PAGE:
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Round 2
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Stanley Cup Final

NHL has its Eye on the Ice

Friday, 12.26.2008 / 9:00 AM / Bridgestone NHL Winter Classic 2009

By Dan Rosen - NHL.com Senior Writer

CHICAGO -- NHL Facilities Operations Manager Dan Craig won't be waking up in the middle of the night in a cold sweat this week wondering if the rink he's building for the Bridgestone NHL Winter Classic at Wrigley Field is still in working order.

Craig has Eye on the Ice on his side.

Founded by Hans Wuthrich, an expert in ice making for the sport of curling, and developed by Rick Forfar, a computer programmer, Eye on the Ice is a wireless environmental monitoring system that provides live updates on the ice conditions.

"It's a good data collector," Craig told NHL.com. "It keeps us informed."

The system was set up Dec. 20 at Wrigley Field. It is made up of eight probes and three transmitters that will measure, collect and distribute data such as humidity, air temperature, ice temperature, air flow, dew point and supply and return temperatures below the ice surface.

The probes, which are 12, 25 or 40 feet long, are set inside the ice surface. They send the data to the remote control-sized transmitters, which are on the floor outside of the boards and covered by plywood boxes as to not get stepped on or blow away.

The transmitters, which run on two double-A batteries, organize the data and send it out to any laptop or cell phone they are linked with every 30 seconds. The information will keep Craig constantly in touch with his ice at Wrigley Field.

"If your ice all of a sudden gets too warm, if it goes beyond the parameters that you want, it will send a text message to cell phone and an e-mail your account," Forfar told NHL.com. "You can have it set up however you want to as many people as you want. So, if it's 2 o'clock in the morning and something goes wrong in your rink, you can be proactive and go down to the rink and fix it. A lot of times if you get down to the rink next day it's too late."

"You and I can be having lunch across the street and not worry about whether we have a hiccup or not because this will send an alarm at any given time," Craig added.

Forfar and Wuthrich contacted Craig about using Eye on the Ice for the Winter Classic. Craig was intrigued, so he traveled to Vancouver to see how it was being used during a speed skating competition.

If all goes well at the Winter Classic, Craig said he may be convinced to try to incorporate Eye on the Ice into all 30 NHL rinks, provided it is cost effective.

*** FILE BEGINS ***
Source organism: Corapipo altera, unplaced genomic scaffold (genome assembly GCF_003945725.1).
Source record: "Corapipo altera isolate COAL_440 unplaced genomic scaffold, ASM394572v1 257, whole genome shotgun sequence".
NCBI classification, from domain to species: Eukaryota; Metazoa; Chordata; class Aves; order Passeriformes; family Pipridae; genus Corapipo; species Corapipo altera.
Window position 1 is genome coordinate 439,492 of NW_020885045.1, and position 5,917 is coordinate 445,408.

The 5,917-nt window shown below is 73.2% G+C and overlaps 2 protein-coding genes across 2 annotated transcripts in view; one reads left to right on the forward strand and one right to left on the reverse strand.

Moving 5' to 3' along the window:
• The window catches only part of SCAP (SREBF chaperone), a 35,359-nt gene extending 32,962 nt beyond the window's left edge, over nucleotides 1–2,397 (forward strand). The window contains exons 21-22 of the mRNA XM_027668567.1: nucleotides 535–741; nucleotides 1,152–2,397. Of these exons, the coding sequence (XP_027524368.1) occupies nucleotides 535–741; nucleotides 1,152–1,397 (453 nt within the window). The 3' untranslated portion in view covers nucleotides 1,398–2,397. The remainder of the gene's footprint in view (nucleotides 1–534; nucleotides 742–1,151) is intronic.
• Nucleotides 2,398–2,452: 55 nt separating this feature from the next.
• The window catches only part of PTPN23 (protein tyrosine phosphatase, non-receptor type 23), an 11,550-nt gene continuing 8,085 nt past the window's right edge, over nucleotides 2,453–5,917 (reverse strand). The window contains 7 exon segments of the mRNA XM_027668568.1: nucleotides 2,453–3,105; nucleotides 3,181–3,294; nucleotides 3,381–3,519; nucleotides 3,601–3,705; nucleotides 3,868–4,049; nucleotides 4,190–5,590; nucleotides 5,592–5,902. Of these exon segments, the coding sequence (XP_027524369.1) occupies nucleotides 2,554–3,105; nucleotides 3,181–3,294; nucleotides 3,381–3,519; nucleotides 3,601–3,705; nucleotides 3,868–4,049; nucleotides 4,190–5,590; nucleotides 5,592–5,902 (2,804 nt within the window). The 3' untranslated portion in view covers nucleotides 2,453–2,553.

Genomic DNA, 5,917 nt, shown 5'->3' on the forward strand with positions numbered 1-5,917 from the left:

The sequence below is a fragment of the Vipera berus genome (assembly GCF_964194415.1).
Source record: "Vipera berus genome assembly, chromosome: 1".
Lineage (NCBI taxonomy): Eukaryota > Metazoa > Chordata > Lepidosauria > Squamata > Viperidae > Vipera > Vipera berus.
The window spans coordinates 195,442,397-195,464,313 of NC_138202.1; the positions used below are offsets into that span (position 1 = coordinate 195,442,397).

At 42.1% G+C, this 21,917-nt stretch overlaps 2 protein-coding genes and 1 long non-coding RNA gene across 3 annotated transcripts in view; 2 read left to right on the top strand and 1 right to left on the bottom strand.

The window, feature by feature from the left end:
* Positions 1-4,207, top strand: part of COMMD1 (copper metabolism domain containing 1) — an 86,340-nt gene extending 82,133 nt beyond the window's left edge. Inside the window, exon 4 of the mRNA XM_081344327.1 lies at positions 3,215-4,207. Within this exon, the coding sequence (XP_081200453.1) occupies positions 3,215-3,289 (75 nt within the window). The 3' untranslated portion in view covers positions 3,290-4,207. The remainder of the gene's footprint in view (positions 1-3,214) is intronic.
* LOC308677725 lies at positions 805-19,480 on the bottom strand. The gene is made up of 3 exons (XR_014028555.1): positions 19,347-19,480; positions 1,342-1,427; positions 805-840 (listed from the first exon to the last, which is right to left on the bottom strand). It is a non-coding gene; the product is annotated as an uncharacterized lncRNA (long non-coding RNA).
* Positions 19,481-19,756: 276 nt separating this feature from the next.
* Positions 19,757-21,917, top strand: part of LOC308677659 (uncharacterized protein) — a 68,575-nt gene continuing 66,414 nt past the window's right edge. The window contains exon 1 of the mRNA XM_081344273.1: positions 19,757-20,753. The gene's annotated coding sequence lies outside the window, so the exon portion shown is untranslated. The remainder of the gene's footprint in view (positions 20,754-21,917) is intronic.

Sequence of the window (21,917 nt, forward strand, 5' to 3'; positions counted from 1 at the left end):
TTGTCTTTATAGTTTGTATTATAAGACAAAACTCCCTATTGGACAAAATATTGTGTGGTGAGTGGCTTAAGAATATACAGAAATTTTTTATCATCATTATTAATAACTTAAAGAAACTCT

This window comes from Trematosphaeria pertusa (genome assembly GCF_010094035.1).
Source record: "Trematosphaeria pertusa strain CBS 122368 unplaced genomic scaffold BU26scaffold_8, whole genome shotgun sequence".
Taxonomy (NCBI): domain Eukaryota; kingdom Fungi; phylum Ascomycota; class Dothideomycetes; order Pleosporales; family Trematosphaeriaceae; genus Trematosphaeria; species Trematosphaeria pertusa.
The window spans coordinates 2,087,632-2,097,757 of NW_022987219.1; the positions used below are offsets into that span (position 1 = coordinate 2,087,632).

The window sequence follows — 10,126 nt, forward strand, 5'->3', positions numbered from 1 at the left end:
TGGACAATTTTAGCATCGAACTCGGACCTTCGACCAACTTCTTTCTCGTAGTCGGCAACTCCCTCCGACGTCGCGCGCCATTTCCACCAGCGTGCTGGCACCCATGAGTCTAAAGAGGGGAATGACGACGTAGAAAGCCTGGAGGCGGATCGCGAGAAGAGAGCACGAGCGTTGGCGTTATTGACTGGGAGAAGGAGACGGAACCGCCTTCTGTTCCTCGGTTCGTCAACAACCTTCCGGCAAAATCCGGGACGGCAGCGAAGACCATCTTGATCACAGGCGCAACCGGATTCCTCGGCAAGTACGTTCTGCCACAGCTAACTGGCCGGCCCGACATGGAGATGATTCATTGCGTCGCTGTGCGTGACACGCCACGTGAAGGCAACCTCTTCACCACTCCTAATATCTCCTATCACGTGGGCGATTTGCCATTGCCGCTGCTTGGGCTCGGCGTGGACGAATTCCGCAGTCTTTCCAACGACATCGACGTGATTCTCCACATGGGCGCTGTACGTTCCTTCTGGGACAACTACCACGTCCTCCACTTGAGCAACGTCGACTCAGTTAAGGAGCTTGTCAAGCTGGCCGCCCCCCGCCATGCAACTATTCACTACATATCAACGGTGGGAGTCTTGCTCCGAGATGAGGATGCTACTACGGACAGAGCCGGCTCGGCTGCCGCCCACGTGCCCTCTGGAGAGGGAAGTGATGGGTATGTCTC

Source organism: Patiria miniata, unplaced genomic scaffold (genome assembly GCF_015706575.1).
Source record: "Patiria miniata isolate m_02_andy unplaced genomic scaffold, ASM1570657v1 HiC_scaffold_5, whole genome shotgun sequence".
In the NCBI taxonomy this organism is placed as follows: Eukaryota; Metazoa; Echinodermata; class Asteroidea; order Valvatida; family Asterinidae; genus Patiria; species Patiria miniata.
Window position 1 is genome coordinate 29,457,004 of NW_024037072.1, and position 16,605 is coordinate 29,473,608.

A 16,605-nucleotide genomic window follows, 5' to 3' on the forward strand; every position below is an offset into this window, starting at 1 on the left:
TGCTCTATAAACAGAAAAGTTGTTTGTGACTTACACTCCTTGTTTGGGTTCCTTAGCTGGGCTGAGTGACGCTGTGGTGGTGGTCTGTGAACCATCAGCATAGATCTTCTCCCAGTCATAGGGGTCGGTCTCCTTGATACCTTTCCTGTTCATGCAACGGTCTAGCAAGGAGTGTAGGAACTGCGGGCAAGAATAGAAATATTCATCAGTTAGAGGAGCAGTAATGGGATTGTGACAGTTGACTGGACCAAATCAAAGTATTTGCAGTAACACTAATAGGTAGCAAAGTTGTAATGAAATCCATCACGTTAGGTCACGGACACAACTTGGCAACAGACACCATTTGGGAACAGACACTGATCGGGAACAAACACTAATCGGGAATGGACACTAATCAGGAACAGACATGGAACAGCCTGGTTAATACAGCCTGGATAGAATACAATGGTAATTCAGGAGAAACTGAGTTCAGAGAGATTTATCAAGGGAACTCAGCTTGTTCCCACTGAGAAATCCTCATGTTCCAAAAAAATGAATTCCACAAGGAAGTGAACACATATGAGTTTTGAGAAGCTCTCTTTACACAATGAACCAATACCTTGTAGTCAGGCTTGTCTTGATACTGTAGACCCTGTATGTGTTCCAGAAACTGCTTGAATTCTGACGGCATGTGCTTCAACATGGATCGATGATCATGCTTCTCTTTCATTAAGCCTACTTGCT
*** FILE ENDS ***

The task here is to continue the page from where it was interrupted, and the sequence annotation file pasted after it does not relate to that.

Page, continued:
"It's something I want to start here and see how we can implement it," Craig said. "It's not something that is going to be brought on right away as I see it. This is a project that I'd like to work on in the next 12-18 months and go from there."

The comfort and accessibility is what interests Craig the most.

"I can't go on to a laptop now and find out what is happening in Washington," he said. "If I had this I could be sitting at your desk and say, 'Which building would you like to look at?' This stuff will always be active, even when the ice sheet is covered."

"One thing happens (to the ice) and it pays for itself the first time," Forfar added.

Forfar said using the system outside is actually simpler than doing it in a temperature-regulated building.

"Our communication is wireless and we'll have no interruptions," he said. "We're used to working inside buildings and you have to go through 40 feet of concrete and steel and you can run into complications there. The fact that it's outdoors, it should almost be line of site and you shouldn't run into those complications."

"We've done outdoor tests, obviously," Wuthrich added. "Last year, where I live, just north of Winnipeg, we had a system outside in minus-45 for about a week and a half and we had no problems. We have used it in the rain. It should be perfect."

Forfar said the set up took three hours of actual work time spread over a 12-hour day. They had to wait until Craig's team built up the ice to three-quarters of an inch before setting up the probes.

"The way it used to be done is you would hire several guys and run hundreds of wire through the building and it would take them days (to set up a monitoring system)," Forfar said. "I show up with my case and can do that in a couple of hours. You are taking a four-day job and making it a three-hour job and you can clean the whole system up in a half an hour. You just go pick these things up. They're mobile."
"I can't go on to a laptop now and find out what is happening in Washington. If I had this I could be sitting at your desk and say, 'Which building would you like to look at?' This stuff will always be active, even when the ice sheet is covered."
-- Dan Craig on Eye on the Ice technology


Wuthrich, who also owns a landscaping business near Gimli, Manitoba, had the idea for the wireless environmental monitoring system 10 years ago, but said he needed someone to make it work for him. Forfar, who used to work Wuthrich as a landscaper, jumped on board with his computer programming degree.

"We met and within a month we had the company up and running," Forfar said.

Wuthrich said the technology was originally built for curling, but it has grown since its inception. His next goal is to get it into the 2010 Winter Olympics in Vancouver for all ice events, including hockey.

"We already have it in curling for the 2010 Olympics, but we're trying to get it in for the other ice makers as well," Wuthrich said. "All the ice makers that do the different venues have been meeting for the last three years. That's how I know Dan. We have been having meetings with the organization committee for the Olympics to figure out how can we make the Canadian Olympics the best ever and what do we need to achieve that."

Contact Dan Rosen at drosen@nhl.com